Digital currency could one day deserve 'reserve' status
In 2015, China’s yuan joined the US dollar, euro, UK pound and yen as an elite currency in the IMF’s ‘special drawing rights’ that members can access in emergencies.
The yuan’s ascent to IMF-sanctioned status recognised that the banknotes featuring Mao Zedong’s portrait had become the world’s newest ‘reserve currency’. This tag means a currency is widely held by governments and institutions among their foreign-exchange reserves because it is seen as a store of value.
While the yuan forms a small percentage of world forex reserves, the currency’s elevation to, first, reserve, then, IMF status was controversial. The yuan is not “freely usable” and, unlike the other four currencies, is not market set. Other differences are that Beijing restricts capital flows and China’s financial markets are not deep or wide.
The next currency to deserve reserve status could break even more rules. It could well be a privately issued digital currency that’s yet to exist. Watch out when a virtual currency such as Facebook’s proposed Libra is born. Privately managed money issued by profit-seeking global platforms has the potential to become a mainstream means of exchange worldwide, an achievement that could upend global finance.
A cyberspace currency based on blockchain technology issued by a consumer platform such as Amazon, Apple or Facebook (or China’s Alibaba or Tencent, for that matter) could revolutionise finance for four reasons. The first is that these platforms have billions of users around the world who are likely to use the digital money. The second is that virtual currencies could introduce financial services to the 1.7 billion people in emerging markets who Facebook estimates lack access to financial services. The third is that money transfers within a secure private network could be close to costless, instantaneous and hassle free. Digital currencies would thus take business away from the expensive, inconvenient and sluggish payments, settlement and money-transfer systems that are run by commercial and central banks under country-based regulatory systems.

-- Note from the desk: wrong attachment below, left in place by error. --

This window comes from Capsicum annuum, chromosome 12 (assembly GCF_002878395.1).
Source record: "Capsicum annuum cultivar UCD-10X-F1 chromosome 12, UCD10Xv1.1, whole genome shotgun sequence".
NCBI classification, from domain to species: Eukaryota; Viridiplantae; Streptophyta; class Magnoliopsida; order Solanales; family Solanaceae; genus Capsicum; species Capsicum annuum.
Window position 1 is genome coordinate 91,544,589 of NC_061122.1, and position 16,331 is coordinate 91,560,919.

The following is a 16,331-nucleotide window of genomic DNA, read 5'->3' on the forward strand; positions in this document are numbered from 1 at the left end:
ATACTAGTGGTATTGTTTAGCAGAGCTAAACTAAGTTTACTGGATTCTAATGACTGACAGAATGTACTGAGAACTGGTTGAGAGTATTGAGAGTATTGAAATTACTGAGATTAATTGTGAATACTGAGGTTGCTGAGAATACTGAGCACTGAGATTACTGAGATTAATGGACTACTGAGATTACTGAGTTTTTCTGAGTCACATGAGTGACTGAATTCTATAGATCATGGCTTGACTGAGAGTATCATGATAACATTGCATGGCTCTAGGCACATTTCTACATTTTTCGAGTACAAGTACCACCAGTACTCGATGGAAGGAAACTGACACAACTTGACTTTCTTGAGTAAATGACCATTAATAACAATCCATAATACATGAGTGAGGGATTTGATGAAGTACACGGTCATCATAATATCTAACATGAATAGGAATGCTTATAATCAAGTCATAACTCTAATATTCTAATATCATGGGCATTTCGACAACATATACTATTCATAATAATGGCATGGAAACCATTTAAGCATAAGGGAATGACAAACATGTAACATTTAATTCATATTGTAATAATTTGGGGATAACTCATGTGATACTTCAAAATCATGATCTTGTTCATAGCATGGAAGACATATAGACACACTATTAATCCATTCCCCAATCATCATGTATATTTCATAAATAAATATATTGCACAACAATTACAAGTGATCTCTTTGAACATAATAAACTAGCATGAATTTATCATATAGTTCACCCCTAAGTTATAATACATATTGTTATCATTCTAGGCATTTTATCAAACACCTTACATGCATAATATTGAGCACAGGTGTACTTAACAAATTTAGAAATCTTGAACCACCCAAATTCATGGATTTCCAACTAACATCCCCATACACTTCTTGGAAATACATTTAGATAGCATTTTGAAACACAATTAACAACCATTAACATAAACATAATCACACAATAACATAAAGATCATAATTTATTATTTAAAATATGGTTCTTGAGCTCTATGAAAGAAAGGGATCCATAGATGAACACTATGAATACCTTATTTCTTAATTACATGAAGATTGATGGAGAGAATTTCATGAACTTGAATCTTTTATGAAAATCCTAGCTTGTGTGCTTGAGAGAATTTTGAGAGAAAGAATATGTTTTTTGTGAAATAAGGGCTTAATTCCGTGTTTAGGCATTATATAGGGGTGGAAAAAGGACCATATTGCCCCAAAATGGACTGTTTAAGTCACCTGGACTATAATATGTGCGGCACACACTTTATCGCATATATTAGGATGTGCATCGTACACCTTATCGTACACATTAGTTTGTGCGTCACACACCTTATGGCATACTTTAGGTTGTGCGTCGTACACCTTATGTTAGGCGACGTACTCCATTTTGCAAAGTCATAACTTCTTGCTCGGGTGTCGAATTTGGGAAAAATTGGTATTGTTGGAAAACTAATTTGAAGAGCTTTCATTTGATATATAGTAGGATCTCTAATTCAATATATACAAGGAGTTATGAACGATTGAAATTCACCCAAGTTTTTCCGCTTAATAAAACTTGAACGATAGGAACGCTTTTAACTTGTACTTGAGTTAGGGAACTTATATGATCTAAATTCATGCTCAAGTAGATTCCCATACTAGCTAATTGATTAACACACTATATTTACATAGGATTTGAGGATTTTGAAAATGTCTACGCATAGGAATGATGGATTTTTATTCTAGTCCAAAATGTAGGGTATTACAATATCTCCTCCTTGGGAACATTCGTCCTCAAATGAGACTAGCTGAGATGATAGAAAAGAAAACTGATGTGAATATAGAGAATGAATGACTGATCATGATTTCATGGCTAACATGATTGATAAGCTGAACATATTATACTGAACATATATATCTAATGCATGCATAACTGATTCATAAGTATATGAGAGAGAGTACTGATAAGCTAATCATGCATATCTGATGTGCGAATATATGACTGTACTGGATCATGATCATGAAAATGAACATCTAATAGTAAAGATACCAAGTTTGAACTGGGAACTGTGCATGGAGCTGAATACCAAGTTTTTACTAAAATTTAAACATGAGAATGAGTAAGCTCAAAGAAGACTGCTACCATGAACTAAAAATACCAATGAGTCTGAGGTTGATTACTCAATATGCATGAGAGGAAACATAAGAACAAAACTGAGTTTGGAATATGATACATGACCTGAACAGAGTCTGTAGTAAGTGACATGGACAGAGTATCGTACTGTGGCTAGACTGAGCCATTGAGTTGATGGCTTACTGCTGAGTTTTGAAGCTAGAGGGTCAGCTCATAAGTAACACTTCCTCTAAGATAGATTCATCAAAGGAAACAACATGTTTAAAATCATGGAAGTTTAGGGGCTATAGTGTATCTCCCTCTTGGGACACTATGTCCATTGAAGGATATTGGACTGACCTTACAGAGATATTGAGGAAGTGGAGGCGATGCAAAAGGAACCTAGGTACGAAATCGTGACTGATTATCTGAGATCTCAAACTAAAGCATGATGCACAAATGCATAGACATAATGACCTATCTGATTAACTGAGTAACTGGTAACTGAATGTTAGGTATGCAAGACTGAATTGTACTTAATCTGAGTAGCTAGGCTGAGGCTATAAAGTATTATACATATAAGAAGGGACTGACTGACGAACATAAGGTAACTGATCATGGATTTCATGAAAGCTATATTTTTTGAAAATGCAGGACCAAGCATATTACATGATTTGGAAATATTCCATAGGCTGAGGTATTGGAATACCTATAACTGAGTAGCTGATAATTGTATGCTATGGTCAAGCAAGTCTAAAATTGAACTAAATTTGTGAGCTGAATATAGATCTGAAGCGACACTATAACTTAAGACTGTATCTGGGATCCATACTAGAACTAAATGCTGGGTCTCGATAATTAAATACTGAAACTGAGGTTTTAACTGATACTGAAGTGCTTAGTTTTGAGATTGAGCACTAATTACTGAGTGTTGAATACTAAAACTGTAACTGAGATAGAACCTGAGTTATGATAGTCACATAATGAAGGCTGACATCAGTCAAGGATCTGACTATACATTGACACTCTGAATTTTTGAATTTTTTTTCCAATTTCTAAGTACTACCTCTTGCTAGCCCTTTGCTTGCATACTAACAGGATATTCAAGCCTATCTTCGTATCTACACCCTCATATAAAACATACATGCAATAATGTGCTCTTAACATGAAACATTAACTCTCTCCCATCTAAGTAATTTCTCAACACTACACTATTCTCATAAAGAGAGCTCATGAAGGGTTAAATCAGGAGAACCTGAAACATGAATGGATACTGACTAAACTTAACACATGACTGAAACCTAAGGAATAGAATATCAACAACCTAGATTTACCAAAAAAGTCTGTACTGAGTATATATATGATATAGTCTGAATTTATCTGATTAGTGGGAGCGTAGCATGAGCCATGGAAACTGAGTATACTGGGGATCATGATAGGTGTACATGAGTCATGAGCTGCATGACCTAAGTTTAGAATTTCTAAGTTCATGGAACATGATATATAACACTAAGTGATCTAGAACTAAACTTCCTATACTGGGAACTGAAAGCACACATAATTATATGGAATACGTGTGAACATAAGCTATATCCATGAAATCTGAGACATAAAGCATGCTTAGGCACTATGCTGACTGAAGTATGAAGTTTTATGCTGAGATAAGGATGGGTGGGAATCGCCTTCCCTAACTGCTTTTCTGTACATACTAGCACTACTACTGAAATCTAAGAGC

The last reason is that digital currencies can be designed to conquer the handicap that keeps cryptocurrencies to the fringe; that coded software has no ‘intrinsic value’.
The telling advantage of Facebook’s Libra over Bitcoin is that Libra will be fully backed by safe assets denominated in reputable currencies.
No surprise; the prospect of a privately issued digital currency has spurred resistance, even calls that such money should never be permitted. Policymakers worry about letting powerful platforms gain even more influence over society. They fret about privacy and criminal use. They worry e-money will erode control over money supplies and impede monetary policy. Above all, they are wary of possible threats to banking systems.
No matter; a shock to global finance is being prepared. The technology exists. The latent public demand is there. The business opportunity is immense. The most successful currency issued by a digital platform could easily merit reserve status. But regulatory concerns will need to be allayed first and there is no guarantee they will be any time soon.
It could be argued that a digital currency backed by safe state-issued currencies is a security rather than money. But economists define money as anything that does what money should do and a successful privately created digital currency would meet that definition. So why not reserve status if virtual money reaches critical mass? Mainstream acceptance is not assured, of course. Much of the infrastructure surrounding Libra is incomplete. Governments will limit the penetration of digital currencies by insisting that many transactions be in local currency. Regulators might endlessly delay digital currencies. People might shun this form of money. After all, is it even needed in a world already going cashless where further innovations could vastly enhance traditional payment systems? Funnily enough, people in the US are ripe for digital money because the country’s payments system is creaky (though the Federal Reserve is intent on modernising over the next five years). Keen too are people in areas of the emerging world where payments are primitive. Those billions of platform users generally take to new things.
When public demand is high and the technology exists, then something usually happens. In time, if regulators are willing, digital currencies could be widely used means of exchange that enhance the global financial system but make it riskier in new ways too.
By Michael Collins, Investment Specialist
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